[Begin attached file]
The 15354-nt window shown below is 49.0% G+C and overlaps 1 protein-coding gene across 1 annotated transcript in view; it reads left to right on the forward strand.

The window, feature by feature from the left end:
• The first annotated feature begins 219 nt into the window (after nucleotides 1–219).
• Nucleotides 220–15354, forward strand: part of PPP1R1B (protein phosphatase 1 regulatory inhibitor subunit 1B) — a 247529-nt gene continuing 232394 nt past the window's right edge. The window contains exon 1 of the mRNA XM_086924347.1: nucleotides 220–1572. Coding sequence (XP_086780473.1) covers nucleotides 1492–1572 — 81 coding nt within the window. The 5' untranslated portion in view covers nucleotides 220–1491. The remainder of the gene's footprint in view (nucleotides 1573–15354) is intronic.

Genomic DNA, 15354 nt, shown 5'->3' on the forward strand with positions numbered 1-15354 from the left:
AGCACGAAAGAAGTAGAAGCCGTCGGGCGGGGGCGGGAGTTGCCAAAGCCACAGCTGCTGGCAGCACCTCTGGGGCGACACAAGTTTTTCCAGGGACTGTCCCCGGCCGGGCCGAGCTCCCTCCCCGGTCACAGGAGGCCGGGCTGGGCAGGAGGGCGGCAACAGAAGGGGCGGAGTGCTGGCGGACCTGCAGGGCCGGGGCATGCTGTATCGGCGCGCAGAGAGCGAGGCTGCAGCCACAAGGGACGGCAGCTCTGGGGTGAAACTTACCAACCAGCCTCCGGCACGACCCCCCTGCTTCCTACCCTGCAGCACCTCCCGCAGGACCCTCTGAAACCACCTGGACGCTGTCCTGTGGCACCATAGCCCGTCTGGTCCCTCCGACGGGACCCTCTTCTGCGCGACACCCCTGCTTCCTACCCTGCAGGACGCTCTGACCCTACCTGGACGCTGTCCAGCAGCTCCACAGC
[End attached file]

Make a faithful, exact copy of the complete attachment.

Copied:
The 15354-nt window shown below is 49.0% G+C and overlaps 1 protein-coding gene across 1 annotated transcript in view; it reads left to right on the forward strand.

The window, feature by feature from the left end:
• The first annotated feature begins 219 nt into the window (after nucleotides 1–219).
• Nucleotides 220–15354, forward strand: part of PPP1R1B (protein phosphatase 1 regulatory inhibitor subunit 1B) — a 247529-nt gene continuing 232394 nt past the window's right edge. The window contains exon 1 of the mRNA XM_086924347.1: nucleotides 220–1572. Coding sequence (XP_086780473.1) covers nucleotides 1492–1572 — 81 coding nt within the window. The 5' untranslated portion in view covers nucleotides 220–1491. The remainder of the gene's footprint in view (nucleotides 1573–15354) is intronic.

Genomic DNA, 15354 nt, shown 5'->3' on the forward strand with positions numbered 1-15354 from the left:
AGCACGAAAGAAGTAGAAGCCGTCGGGCGGGGGCGGGAGTTGCCAAAGCCACAGCTGCTGGCAGCACCTCTGGGGCGACACAAGTTTTTCCAGGGACTGTCCCCGGCCGGGCCGAGCTCCCTCCCCGGTCACAGGAGGCCGGGCTGGGCAGGAGGGCGGCAACAGAAGGGGCGGAGTGCTGGCGGACCTGCAGGGCCGGGGCATGCTGTATCGGCGCGCAGAGAGCGAGGCTGCAGCCACAAGGGACGGCAGCTCTGGGGTGAAACTTACCAACCAGCCTCCGGCACGACCCCCCTGCTTCCTACCCTGCAGCACCTCCCGCAGGACCCTCTGAAACCACCTGGACGCTGTCCTGTGGCACCATAGCCCGTCTGGTCCCTCCGACGGGACCCTCTTCTGCGCGACACCCCTGCTTCCTACCCTGCAGGACGCTCTGACCCTACCTGGACGCTGTCCAGCAGCTCCACAGC